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#ECS in the real world: Skeie et al. 2014

13 Dec 2023 | Science Notes

This week’s entry in the ECS-below-2 pileup comes from a group of scientists from Norway who we already heard from when we looked at Aldrin et al. 2012. This time the lead author is RB Skeie, but most of the names are the same as the Aldrin paper, just in a different order. Also much of the data is the same, as is the method. And the result is the same too: ECS comes out at 1.8C, just below the Aldrin estimate of 2.0C. So why the separate paper? They used a bit more data, and made some slight improvements to the method. And with that the estimate went down. Follow the science, we say.

Once again the Norwegian group combined three surface temperature data series with three ocean heat content estimates. In the earlier paper they used the ocean data one series at a time, but in the new paper they combined them all into one set. And they used an updated radiative forcing approach called “effective radiative forcing”, which takes account of how the influence of greenhouse gases and other climate drivers varies over space. Finally they used updated aerosol pollution data, which they found had a smaller cooling effect than had previously been estimated. The importance of this last tweak was that the more cooling you get from aerosols, the more warming you have to get from greenhouse gases to match the historical record. So if newer data shows aerosols haven’t done a lot of cooling, that implies greenhouse gases can’t have done a lot of warming.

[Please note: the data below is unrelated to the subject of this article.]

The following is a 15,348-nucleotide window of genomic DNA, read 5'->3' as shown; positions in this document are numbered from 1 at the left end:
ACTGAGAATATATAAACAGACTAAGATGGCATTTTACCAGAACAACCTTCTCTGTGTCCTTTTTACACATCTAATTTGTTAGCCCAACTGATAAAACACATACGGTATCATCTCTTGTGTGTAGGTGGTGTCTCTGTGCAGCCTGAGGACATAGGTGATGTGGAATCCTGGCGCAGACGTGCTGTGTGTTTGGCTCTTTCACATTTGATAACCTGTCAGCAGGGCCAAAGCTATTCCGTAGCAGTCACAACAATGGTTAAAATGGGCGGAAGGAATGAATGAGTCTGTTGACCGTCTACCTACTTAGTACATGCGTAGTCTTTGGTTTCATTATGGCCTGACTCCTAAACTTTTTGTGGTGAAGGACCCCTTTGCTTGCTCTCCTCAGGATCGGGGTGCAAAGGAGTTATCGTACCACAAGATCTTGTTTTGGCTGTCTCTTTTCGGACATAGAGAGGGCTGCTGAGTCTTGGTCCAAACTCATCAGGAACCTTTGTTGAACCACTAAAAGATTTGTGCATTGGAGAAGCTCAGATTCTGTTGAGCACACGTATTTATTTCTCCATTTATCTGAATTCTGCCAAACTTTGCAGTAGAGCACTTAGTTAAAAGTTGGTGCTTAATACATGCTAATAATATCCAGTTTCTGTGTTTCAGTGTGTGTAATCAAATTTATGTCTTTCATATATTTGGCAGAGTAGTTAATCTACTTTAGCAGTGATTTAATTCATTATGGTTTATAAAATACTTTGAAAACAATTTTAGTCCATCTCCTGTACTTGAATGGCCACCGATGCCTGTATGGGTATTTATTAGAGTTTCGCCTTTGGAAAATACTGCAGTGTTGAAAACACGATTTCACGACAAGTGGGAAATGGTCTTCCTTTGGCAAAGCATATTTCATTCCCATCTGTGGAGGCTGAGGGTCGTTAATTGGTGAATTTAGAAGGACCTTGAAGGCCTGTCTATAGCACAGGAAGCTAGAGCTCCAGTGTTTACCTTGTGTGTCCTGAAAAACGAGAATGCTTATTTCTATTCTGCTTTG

Which is what they find: the ECS of the climate system is lower than previously thought, at around 1.8C. Doubling CO2 will warm the climate system over the long term by only 1.8 C, which as the authors point out is “below the lower limit of the likely range (>66% probability) for the ECS of 2 to 4.5 C in IPCC AR4 (Meehl et al., 2007)”. So in 2007 the IPCC declared it “likely” that ECS had to be above 2C. The data, meanwhile, say the best estimate is only 1.8C.

Who’re ya gonna believe, the IPCC modelers and guesstimators, or the real world data? You can’t believe both, so we’re more inclined to go with the data, which as we’re seeing, is telling us that equilibrium sensitivity to CO2 is 2 degrees C or less.

One comment on “#ECS in the real world: Skeie et al. 2014”

  1. I'm still convinced that the ECS, including all feedbacks is Net Zero 😉
    That is, at the current concentrations and temperature, adding more of the stuff will barely do anything. The physical limit is about 1 degree C for a doubling anyway and there is NO evidence for positive feedbacks (other than 'tipping points' that have been crossed but never seem to actually tip), but there is some evidence for negative feedbacks.

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